13. Investigation of Hafnium oxide/Copper resistive memory for advanced encryption applications

    Science.gov (United States)

    Briggs, Benjamin D.

    The Advanced Encryption Standard (AES) is a widely used encryption algorithm to protect data and communications in today's digital age. Modern AES CMOS implementations require large amounts of dedicated logic and must be tuned for either performance or power consumption. A high throughput, low power, and low die area AES implementation is required in the growing mobile sector. An emerging non-volatile memory device known as resistive memory (ReRAM) is a simple metal-insulator-metal capacitor device structure with the ability to switch between two stable resistance states. Currently, ReRAM is targeted as a non-volatile memory replacement technology to eventually replace flash. Its advantages over flash include ease of fabrication, speed, and lower power consumption. In addition to memory, ReRAM can also be used in advanced logic implementations given its purely resistive behavior. The combination of a new non-volatile memory element ReRAM along with high performance, low power CMOS opens new avenues for logic implementations. This dissertation will cover the design and process implementation of a ReRAM-CMOS hybrid circuit, built using IBM's 10LPe process, for the improvement of hardware AES implementations. Further the device characteristics of ReRAM, specifically the HfO2/Cu memory system, and mechanisms for operation are not fully correlated. Of particular interest to this work is the role of material properties such as the stoichiometry, crystallinity, and doping of the HfO2 layer and their effect on the switching characteristics of resistive memory. Material properties were varied by a combination of atomic layer deposition and reactive sputtering of the HfO2 layer. Several studies will be discussed on how the above mentioned material properties influence switching parameters, and change the underlying physics of device operation.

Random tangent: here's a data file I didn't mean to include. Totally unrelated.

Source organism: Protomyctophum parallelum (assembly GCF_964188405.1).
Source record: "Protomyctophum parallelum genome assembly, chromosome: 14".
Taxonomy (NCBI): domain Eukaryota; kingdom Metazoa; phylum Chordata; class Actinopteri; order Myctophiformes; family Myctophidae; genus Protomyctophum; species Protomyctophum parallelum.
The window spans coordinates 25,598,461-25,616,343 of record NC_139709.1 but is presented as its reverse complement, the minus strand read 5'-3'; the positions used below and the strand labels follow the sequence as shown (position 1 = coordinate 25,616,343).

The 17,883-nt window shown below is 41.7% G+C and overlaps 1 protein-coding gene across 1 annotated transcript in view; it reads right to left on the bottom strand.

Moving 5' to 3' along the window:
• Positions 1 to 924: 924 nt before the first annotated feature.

14. Precise simultaneous determination of zirconium and hafnium in silicate rocks, meteorites and lunar samples. [Neutron reactions

    Energy Technology Data Exchange (ETDEWEB)

    Kumar, P A; Garg, A N; Ehmann, W D [Kentucky Univ., Lexington (USA). Dept. of Chemistry

    1977-01-01

    A precise, sensitive and rapid analytical technique has been developed for the simultaneous determination of Zr and Hf in natural silicate matrices. The technique is based on radiochemical neutron activation analysis and employs a rapid fusion dissolution of the sample and simultaneous precipitation of the Zr-Hf pair with p-hydroxybenzene arsenic acid in an acidic medium. The indicator radionuclides, /sup 95/Zr and /sup 181/Hf, are counted and the /sup 95/Zr activity is corrected for the contribution from U fission. The chemical yields of the radiochemical separation are based on Hf carrier. The yield is determined by reactivation of the processed samples and standards with a /sup 252/Cf isotopic neutron source and by counting the 18.6 sec half-life sup(179m)Hf. The RNAA procedure for Zr and Hf has been shown to be precise and accurate for natural silicate samples, based on replicate analyses of samples containing Zr in the range of 1 ..mu..g/g to over 600 ..mu..g/g. The procedure is relatively rapid with a total chemical processing time of approximately 3 hours. At least 4 samples are processed simultaneously. Ten additional elements (Fe, Cr, Co, Sc, Eu, La, Lu, Ce, Th and Tb) can be determined by direct Ge(Li) spectrometry (INAA) on the samples prior to dissolution for the RNAA determination of Zr and Hf. Corrections for the U fission contribution can be made on the basis of the known U content or from the INAA Th content, based on the relatively constant natural Th/U ratio.